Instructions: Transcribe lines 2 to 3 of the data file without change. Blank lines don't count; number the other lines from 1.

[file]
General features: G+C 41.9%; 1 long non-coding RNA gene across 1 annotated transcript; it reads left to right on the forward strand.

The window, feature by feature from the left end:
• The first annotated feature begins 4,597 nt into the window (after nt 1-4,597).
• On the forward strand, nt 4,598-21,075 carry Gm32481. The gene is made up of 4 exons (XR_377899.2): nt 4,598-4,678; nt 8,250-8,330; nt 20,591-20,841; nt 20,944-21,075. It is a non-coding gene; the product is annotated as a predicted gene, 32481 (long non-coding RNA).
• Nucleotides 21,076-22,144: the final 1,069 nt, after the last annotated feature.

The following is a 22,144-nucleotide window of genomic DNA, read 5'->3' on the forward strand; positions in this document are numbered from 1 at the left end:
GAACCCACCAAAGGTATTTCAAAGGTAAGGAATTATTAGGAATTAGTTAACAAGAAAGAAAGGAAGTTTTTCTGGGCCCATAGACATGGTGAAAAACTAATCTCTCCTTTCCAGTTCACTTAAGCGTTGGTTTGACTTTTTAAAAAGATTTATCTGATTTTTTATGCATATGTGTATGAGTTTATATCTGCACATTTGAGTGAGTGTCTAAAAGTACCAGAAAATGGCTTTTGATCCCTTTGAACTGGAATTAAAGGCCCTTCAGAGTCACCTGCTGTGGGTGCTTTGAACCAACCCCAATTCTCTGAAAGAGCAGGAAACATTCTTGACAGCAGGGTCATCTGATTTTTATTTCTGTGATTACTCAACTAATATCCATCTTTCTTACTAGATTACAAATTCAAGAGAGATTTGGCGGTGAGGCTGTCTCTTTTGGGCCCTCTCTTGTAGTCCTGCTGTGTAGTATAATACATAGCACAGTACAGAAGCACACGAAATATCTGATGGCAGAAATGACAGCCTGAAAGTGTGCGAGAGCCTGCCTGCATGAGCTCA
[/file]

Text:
The window, feature by feature from the left end:
• The first annotated feature begins 4,597 nt into the window (after nt 1-4,597).